Temperance Building Society

The Temperance Building Society was formed in London in 1854 by non-conformists and abstainers. Using only agencies, it grew to be the largest building society in the early 1900s. However, a disinclination to adopt more modern practices led to a relative decline in the inter-war period. A revival began in 1942 when a new general manager was appointed, and a national branch network was established within a couple of years. By the time of the Temperance’s official history in 1954, the Society was once again in the top ten. In 1974 the Temperance merged with the Bedfordshire Building Society to form the Gateway Building Society, breaking the long-standing association with the temperance movement. The Gateway in turn merged with the Woolwich Equitable in1988 to form the Woolwich Building Society.


The Early YearsEdit

The preliminary meeting to propose the formation of the Permanent Temperance Freehold Land and Building Society was held at the offices of the London Temperance League in the Strand, London in June 1853. The driving force was a radical solicitor and Unitarian, the 33-year-old William Shaen.[1] Although Shaen was 33 when appointed solicitor to the Society, for 34 years he was “the guide, philosopher and friend of the Society in all matters of policy”. The founding Directors were drawn from industrialists, tradesmen and professionals. Many of them proved very long serving: the blacksmith served 59 years, the draper and statistician, 48 years, and the plumber 43. They were all of a non-conformist tradition and abstainers; each director had to sign a declaration “that he is, and will remain during the tenure of office, a total abstainer from all intoxicating liquor.” Writing in 1954, Price noted that the rule had been strictly enforced for a hundred years, that no director had ever been obliged to resign and that all current directors “had the privilege of signing”. [2]

The Society was duly launched in 1854, though it is not clear whether it was with the original long name or the more familiar Temperance Building Society. It operated out of temporary rooms for a year and then took a lease on an office in Moorgate for 9 years before moving to Ludgate Street. The original name included the words “Freehold Land” and like other freehold land societies, the Temperance gave prominence to its land department. The objective was to buy freehold land and divide it into plots for a house and garden, thus conferring a parliamentary vote. The first estate was bought at Stratford, London; it was divided into 227 plots, sold at a profit. In accordance with its temperance philosophy, no plots were to be used for a tavern or manufacture of alcoholic drinks. [2] No more sites were bought but the bulk of advances were still made to builders with the loan transferred to the buyer on the sale of the house. [3]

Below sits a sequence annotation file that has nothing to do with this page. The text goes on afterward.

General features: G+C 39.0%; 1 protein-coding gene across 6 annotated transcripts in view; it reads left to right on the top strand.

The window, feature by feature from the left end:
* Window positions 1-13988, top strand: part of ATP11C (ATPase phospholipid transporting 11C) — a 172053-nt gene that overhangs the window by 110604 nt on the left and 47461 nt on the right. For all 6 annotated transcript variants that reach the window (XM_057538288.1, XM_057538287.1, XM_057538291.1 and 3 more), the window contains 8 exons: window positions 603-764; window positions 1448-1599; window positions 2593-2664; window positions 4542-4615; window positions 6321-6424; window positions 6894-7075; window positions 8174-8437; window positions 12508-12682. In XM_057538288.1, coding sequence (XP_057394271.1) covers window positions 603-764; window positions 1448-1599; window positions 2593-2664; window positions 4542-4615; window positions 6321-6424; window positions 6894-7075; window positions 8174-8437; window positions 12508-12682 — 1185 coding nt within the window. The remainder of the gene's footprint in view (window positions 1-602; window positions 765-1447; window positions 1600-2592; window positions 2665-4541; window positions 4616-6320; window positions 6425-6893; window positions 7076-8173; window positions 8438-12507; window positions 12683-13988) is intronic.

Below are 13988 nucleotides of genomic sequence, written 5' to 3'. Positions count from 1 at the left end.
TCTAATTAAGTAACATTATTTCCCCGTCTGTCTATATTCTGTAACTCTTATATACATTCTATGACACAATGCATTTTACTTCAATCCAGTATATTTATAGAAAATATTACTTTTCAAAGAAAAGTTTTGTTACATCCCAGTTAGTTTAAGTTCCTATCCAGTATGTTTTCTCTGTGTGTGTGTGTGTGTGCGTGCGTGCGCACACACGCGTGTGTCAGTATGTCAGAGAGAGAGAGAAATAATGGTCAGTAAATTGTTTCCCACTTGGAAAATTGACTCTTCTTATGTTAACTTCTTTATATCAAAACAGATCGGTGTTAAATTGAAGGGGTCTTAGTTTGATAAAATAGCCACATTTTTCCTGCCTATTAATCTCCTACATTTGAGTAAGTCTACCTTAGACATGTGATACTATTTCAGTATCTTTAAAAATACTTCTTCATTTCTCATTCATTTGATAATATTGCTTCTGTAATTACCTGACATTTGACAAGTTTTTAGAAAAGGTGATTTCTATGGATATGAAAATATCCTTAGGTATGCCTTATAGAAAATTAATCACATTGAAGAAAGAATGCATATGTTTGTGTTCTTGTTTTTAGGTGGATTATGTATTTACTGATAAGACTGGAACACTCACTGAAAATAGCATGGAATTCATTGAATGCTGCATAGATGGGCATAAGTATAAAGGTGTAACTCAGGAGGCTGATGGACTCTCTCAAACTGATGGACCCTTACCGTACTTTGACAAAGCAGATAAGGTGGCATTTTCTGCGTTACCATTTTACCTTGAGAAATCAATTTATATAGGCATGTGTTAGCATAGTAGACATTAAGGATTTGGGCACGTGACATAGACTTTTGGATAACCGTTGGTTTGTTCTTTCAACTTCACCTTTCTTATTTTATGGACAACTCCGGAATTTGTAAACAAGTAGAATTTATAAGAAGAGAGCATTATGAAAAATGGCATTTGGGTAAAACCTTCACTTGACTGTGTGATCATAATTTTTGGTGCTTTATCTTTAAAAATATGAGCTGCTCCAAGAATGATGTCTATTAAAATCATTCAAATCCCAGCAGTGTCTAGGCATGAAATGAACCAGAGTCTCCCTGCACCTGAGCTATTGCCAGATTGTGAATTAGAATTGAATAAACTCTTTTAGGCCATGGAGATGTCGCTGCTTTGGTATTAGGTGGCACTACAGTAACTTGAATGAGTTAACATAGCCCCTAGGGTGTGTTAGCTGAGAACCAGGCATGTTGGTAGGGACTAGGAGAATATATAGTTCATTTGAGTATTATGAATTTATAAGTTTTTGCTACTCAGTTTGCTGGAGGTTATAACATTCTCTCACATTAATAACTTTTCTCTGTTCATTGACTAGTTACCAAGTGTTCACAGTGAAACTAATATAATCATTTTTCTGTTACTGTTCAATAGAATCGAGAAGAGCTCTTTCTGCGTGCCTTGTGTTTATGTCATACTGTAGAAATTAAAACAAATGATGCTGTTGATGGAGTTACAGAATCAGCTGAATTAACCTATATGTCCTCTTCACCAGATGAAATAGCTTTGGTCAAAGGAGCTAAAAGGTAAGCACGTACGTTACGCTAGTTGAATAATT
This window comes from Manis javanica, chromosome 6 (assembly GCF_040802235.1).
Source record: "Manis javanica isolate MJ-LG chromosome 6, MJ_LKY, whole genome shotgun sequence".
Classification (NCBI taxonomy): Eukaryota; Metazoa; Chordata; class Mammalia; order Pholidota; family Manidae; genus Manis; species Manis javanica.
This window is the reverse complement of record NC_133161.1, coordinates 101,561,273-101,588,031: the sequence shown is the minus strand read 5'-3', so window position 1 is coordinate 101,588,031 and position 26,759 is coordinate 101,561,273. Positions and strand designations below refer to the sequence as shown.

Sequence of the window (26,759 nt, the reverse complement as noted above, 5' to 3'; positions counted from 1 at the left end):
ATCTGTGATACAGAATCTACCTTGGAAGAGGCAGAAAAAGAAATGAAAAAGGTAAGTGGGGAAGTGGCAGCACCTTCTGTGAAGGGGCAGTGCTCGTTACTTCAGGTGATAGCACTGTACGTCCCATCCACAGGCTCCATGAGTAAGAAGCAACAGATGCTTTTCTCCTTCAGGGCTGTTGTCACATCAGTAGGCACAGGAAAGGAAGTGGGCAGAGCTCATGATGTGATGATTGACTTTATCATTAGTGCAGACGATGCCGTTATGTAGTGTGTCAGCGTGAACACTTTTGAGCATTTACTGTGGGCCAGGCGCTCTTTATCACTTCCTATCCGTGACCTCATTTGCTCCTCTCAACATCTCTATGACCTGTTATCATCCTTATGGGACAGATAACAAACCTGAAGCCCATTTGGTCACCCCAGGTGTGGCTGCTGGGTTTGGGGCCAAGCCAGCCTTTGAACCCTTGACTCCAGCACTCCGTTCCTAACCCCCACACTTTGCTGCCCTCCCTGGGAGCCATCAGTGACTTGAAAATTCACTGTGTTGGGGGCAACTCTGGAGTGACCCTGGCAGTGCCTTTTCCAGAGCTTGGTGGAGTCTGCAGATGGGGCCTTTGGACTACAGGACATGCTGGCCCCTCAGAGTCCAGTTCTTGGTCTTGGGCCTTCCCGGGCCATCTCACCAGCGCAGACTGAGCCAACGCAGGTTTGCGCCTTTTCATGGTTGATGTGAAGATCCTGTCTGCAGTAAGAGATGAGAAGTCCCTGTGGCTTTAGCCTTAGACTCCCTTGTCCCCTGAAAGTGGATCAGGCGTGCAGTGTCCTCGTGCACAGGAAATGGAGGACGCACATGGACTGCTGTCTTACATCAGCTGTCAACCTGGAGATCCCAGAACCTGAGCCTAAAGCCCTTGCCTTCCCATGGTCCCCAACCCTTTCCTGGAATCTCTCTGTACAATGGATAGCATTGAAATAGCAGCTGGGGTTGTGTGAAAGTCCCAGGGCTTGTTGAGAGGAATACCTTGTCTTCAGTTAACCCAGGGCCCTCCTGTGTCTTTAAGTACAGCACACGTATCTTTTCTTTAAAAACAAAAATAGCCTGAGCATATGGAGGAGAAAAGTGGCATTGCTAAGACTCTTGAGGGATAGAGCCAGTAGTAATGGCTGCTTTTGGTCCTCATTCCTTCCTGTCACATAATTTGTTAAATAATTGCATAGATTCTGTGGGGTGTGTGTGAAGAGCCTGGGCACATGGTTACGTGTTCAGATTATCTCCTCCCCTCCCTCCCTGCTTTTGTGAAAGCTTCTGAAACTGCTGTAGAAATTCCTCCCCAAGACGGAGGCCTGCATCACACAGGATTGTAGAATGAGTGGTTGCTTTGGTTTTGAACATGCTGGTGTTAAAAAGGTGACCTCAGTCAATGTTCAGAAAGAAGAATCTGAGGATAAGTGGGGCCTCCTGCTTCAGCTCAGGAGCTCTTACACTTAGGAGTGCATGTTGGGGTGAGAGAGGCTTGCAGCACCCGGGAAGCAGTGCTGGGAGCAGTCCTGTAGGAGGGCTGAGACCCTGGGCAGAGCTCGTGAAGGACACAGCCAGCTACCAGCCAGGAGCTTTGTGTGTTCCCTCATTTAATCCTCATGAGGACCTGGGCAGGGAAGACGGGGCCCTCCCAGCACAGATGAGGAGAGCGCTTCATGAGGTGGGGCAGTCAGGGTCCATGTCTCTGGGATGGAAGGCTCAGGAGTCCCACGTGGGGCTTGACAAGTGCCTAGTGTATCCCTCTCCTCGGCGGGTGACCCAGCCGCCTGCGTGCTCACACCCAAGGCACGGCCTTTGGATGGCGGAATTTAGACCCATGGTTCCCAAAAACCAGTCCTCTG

Expansion through AgentsEdit

The Temperance was essentially a London society – nine decades were to pass before opening a branch outside the metropolis. However, it was willing to appoint agencies and, helped by its extensive non-conformist relationships, by the end of the first year there 90 agents around the country willing to act. [2] Cleary noted that in 1871, the Temperance Society was the only one in London to have branches in the north. [3] By then, growth had come to a stop. A decline in housebuilding left building societies with unsold houses in the late 1860s and in the Temperance 1872 accounts it was thought advisable to write off “a considerable amount for possible depreciation”. [4] In 1870, assets had reached £901,000 but it took more than twenty years before the Society reached that figure again. During this period, the Temperance had faced competition from the Liberator Building Society, controlled by Jabez Balfour the son of one of the Temperance’s founder directors. The Liberator was structured to appeal to the same non-conformist audience and by 1879 it had become the largest society in the country. [5] By1890 it was twice the size of the next largest society;[3] unfortunately for its depositors, it was fraudulent and collapsed in 1892. With the removal of a major competitor, the Temperance’s assets doubled over the next decade and by 1906 exceeded £2m. Between 1906 and 1908 it was the largest building society by assets and though it lost that position in 1909 it remained the largest society in London. [2]